A single unit test can be written for User.get() to ensure that every time it is called, the same User instance is returned.

describe('static get()', function() {
  beforeEach(function() {
    window.APP = {
      user: {
        name: 'David',
        loggedInAt: 1421543590
      }
    };
  });

  afterEach(function() {
    delete window.APP;
  });

  it('should return the same instance every time', function() {
    expect(User.get()).to.equal(User.get());
  });
});

This is just one approach to separating out the singleton pattern from the class itself. Another approach I have taken is delegating the singleton pattern to another object. For example:

container.singleton('user', new User(APP.user));

Any time I want access to the user, I can look it up from the container with something like:

container.lookup('user');

Conclusion

There are several ways you can implement the singleton pattern. From my experience, implementing the singleton pattern in the constructor itself makes for difficult unit testing. Each test might not always be executing with a clean, fresh state. One of the reasons I like using constructors is that it makes it easy to spin up new instances with fresh state. By implementing the singleton pattern within a constructor function, you end up losing that advantage. Instead, I like to move the responsibility of managing a single instance of something to a static method like User.get() or even to a completely different object like a container. This makes for easier unit testing and helps follow the single responsibility principle.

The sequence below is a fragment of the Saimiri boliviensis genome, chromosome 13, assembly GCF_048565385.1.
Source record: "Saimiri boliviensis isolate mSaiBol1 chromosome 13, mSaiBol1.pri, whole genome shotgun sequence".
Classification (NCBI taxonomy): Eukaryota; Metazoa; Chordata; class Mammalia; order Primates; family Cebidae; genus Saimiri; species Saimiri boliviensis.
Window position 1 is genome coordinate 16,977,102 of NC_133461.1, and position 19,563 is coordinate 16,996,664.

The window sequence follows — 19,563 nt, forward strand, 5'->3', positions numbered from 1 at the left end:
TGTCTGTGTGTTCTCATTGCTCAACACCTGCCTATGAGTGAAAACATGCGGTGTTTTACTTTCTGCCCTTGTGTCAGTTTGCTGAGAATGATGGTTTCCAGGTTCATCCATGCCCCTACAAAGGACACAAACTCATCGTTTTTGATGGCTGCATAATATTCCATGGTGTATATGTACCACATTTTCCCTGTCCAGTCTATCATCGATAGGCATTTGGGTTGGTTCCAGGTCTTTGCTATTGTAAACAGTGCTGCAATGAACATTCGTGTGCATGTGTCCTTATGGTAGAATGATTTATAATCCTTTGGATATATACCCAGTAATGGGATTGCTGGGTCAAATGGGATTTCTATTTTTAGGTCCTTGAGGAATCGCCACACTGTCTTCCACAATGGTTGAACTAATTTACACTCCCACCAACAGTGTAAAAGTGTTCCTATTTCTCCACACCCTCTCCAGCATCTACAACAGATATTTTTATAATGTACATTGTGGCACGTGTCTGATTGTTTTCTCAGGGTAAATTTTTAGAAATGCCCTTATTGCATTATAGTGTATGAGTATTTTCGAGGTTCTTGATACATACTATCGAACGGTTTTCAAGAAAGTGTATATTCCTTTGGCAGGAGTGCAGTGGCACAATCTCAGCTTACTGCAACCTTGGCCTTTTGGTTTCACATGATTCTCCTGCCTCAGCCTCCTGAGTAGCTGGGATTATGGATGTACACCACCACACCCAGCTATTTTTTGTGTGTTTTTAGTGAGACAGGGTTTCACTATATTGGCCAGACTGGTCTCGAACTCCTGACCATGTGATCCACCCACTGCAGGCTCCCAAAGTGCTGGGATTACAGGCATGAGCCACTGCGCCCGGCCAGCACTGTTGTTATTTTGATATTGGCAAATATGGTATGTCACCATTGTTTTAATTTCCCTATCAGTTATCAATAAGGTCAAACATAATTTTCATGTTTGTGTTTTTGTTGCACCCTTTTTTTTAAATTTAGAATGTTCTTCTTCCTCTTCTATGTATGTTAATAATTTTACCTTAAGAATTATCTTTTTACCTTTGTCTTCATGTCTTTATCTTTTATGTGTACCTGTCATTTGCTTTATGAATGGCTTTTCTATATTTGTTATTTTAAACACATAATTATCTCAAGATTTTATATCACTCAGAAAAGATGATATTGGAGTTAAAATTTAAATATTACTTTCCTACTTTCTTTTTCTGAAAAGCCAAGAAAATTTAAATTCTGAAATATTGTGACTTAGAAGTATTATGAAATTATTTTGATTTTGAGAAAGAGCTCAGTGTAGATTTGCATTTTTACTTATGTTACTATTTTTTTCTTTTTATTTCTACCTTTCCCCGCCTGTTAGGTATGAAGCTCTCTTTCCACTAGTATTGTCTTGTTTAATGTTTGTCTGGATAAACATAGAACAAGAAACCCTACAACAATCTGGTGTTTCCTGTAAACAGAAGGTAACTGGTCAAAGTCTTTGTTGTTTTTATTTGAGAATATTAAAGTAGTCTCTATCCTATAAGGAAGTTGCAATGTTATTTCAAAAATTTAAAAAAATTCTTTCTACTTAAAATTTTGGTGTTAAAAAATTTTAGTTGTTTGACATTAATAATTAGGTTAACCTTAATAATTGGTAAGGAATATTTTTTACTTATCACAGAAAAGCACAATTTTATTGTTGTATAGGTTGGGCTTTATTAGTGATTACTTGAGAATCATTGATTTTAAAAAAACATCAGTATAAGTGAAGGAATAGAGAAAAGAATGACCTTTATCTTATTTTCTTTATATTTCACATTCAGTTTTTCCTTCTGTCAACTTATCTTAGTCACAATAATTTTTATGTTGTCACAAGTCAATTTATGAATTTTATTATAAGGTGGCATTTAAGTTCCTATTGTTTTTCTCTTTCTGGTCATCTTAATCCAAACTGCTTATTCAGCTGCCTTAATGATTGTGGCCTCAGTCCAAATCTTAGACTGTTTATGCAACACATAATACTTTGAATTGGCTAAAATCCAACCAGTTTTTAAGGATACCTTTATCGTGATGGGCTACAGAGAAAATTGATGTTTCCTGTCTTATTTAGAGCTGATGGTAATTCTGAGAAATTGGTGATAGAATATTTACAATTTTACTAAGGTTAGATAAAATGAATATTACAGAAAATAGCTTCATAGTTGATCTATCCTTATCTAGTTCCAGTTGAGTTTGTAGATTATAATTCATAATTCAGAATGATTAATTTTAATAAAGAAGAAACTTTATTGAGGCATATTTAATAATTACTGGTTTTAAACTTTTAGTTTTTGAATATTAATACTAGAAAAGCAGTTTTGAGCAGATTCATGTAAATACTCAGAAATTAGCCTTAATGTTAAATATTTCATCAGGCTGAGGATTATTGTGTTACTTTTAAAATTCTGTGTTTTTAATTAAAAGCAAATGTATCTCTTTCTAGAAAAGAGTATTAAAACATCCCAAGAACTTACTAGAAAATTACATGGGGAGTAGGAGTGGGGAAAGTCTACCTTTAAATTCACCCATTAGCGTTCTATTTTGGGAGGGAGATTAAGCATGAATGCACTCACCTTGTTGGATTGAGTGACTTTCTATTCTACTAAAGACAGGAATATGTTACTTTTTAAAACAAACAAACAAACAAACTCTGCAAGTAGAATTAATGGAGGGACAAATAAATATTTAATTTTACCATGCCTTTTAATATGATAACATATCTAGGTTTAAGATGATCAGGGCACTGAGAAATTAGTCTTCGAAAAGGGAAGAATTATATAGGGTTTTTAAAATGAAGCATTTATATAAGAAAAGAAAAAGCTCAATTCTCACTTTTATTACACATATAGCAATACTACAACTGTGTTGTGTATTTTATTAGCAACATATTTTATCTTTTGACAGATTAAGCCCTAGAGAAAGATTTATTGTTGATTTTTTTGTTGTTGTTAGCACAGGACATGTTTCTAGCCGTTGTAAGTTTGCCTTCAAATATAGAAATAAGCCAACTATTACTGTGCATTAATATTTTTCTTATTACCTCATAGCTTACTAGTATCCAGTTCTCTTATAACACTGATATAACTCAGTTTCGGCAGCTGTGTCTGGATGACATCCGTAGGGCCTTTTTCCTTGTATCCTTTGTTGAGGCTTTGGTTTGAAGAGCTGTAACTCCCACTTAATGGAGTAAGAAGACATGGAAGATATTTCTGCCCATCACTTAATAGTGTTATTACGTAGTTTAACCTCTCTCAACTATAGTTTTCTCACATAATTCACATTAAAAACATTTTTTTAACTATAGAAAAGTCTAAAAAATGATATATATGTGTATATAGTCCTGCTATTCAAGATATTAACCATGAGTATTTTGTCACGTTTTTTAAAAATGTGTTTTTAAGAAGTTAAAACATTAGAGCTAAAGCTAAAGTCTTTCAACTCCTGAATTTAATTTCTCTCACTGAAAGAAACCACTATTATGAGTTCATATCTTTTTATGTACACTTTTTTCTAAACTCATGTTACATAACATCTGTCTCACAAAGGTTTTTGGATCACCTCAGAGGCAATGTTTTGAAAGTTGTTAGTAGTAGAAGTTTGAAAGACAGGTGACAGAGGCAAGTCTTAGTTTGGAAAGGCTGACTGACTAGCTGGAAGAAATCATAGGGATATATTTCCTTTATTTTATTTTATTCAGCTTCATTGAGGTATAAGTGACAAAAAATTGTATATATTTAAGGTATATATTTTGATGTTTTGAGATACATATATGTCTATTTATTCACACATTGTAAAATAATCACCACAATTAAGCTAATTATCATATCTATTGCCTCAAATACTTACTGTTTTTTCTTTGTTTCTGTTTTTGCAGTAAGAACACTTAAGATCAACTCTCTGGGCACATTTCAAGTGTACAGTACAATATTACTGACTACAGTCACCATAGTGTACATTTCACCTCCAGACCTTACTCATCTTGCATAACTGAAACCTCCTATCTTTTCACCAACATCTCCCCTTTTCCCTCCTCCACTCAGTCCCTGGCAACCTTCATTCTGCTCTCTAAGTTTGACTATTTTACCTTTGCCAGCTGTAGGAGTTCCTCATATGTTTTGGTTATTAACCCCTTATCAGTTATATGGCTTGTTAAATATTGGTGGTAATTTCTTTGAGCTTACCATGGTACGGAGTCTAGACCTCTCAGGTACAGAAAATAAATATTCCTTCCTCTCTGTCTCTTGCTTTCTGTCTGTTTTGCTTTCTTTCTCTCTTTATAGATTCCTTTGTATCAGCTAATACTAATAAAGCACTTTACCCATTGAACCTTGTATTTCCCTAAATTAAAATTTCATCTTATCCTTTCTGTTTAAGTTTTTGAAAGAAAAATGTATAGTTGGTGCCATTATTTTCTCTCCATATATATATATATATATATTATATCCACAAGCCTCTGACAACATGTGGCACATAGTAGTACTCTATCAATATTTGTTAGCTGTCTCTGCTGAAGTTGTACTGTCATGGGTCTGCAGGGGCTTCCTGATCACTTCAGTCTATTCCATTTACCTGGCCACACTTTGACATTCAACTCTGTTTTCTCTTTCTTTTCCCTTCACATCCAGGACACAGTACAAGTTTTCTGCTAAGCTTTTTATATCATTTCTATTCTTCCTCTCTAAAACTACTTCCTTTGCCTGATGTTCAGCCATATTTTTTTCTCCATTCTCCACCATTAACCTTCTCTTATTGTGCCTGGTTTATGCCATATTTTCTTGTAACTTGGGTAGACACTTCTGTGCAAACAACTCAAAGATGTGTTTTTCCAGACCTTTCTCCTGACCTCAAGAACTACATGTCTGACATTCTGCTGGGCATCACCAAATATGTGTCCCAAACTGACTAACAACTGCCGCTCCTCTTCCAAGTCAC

Disclaimer: Any viewpoints and opinions expressed in this article are those of David Tang and do not reflect those of my employer or any of my colleagues.